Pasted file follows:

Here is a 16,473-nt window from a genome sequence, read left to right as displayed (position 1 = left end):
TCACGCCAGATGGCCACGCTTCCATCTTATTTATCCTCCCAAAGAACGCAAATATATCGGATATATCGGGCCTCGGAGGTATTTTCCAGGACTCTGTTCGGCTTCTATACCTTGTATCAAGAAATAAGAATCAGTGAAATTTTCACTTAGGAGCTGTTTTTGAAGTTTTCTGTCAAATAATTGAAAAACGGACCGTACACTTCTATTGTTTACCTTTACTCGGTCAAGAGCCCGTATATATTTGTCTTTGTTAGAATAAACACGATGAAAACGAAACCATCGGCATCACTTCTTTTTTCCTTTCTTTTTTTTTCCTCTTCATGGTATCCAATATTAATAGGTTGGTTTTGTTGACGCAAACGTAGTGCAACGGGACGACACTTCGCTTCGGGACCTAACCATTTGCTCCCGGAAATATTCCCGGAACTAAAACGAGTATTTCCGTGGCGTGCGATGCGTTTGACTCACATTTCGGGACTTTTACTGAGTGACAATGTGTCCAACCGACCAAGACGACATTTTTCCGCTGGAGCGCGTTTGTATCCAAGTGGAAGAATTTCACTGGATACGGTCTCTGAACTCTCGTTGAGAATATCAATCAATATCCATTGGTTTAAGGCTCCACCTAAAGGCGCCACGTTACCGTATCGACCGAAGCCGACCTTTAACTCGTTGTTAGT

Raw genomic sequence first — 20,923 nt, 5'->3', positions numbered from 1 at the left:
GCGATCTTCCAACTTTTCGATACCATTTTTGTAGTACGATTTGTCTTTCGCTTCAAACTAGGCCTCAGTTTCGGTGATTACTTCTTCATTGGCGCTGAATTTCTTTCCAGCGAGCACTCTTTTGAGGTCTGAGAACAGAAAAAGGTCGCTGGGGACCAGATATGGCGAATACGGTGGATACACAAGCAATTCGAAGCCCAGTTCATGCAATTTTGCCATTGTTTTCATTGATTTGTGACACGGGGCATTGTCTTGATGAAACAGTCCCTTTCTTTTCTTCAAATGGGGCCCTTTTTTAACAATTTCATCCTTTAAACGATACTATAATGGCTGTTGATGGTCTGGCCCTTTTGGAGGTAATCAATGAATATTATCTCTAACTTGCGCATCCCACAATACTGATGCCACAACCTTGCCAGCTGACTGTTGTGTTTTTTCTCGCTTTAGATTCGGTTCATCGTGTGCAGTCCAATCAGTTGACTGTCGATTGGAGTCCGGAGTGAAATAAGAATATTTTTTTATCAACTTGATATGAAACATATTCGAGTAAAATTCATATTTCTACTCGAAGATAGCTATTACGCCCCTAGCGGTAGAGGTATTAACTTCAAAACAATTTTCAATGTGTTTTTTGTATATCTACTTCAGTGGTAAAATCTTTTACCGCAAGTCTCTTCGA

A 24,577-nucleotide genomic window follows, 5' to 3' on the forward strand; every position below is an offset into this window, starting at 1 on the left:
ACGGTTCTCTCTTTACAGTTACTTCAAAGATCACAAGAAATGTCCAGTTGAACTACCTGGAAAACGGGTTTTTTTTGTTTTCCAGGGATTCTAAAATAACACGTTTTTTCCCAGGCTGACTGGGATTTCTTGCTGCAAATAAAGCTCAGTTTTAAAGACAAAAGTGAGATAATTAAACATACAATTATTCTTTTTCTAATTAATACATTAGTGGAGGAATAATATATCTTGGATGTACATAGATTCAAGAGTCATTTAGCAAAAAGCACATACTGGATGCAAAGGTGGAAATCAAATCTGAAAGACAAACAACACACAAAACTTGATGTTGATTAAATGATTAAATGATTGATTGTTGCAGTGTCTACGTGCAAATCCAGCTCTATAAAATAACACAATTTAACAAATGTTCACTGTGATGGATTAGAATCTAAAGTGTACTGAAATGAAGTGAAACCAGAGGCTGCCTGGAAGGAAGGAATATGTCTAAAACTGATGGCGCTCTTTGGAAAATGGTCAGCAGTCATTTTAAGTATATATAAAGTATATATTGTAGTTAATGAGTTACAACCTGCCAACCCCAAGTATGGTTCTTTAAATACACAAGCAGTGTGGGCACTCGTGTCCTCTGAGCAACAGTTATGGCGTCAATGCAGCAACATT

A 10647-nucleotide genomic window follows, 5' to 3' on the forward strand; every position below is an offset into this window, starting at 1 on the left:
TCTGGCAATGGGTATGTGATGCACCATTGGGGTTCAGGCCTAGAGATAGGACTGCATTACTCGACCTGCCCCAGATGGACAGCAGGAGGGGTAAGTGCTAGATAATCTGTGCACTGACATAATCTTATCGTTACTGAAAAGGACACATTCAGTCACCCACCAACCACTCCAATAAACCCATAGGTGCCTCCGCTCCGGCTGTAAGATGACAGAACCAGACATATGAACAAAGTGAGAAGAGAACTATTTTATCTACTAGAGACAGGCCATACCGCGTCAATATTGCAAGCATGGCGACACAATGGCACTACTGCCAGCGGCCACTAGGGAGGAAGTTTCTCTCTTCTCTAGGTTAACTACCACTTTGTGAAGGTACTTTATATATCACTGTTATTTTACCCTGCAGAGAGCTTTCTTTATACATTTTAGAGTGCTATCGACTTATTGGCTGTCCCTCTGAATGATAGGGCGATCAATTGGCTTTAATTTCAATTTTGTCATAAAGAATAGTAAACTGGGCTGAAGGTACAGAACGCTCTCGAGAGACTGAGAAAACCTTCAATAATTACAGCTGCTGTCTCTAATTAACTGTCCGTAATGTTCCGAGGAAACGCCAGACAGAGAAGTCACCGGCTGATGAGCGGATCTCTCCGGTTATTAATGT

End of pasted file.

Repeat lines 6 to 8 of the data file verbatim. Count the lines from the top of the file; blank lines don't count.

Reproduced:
ACGGTTCTCTCTTTACAGTTACTTCAAAGATCACAAGAAATGTCCAGTTGAACTACCTGGAAAACGGGTTTTTTTTGTTTTCCAGGGATTCTAAAATAACACGTTTTTTCCCAGGCTGACTGGGATTTCTTGCTGCAAATAAAGCTCAGTTTTAAAGACAAAAGTGAGATAATTAAACATACAATTATTCTTTTTCTAATTAATACATTAGTGGAGGAATAATATATCTTGGATGTACATAGATTCAAGAGTCATTTAGCAAAAAGCACATACTGGATGCAAAGGTGGAAATCAAATCTGAAAGACAAACAACACACAAAACTTGATGTTGATTAAATGATTAAATGATTGATTGTTGCAGTGTCTACGTGCAAATCCAGCTCTATAAAATAACACAATTTAACAAATGTTCACTGTGATGGATTAGAATCTAAAGTGTACTGAAATGAAGTGAAACCAGAGGCTGCCTGGAAGGAAGGAATATGTCTAAAACTGATGGCGCTCTTTGGAAAATGGTCAGCAGTCATTTTAAGTATATATAAAGTATATATTGTAGTTAATGAGTTACAACCTGCCAACCCCAAGTATGGTTCTTTAAATACACAAGCAGTGTGGGCACTCGTGTCCTCTGAGCAACAGTTATGGCGTCAATGCAGCAACATT

A 10647-nucleotide genomic window follows, 5' to 3' on the forward strand; every position below is an offset into this window, starting at 1 on the left:
TCTGGCAATGGGTATGTGATGCACCATTGGGGTTCAGGCCTAGAGATAGGACTGCATTACTCGACCTGCCCCAGATGGACAGCAGGAGGGGTAAGTGCTAGATAATCTGTGCACTGACATAATCTTATCGTTACTGAAAAGGACACATTCAGTCACCCACCAACCACTCCAATAAACCCATAGGTGCCTCCGCTCCGGCTGTAAGATGACAGAACCAGACATATGAACAAAGTGAGAAGAGAACTATTTTATCTACTAGAGACAGGCCATACCGCGTCAATATTGCAAGCATGGCGACACAATGGCACTACTGCCAGCGGCCACTAGGGAGGAAGTTTCTCTCTTCTCTAGGTTAACTACCACTTTGTGAAGGTACTTTATATATCACTGTTATTTTACCCTGCAGAGAGCTTTCTTTATACATTTTAGAGTGCTATCGACTTATTGGCTGTCCCTCTGAATGATAGGGCGATCAATTGGCTTTAATTTCAATTTTGTCATAAAGAATAGTAAACTGGGCTGAAGGTACAGAACGCTCTCGAGAGACTGAGAAAACCTTCAATAATTACAGCTGCTGTCTCTAATTAACTGTCCGTAATGTTCCGAGGAAACGCCAGACAGAGAAGTCACCGGCTGATGAGCGGATCTCTCCGGTTATTAATGT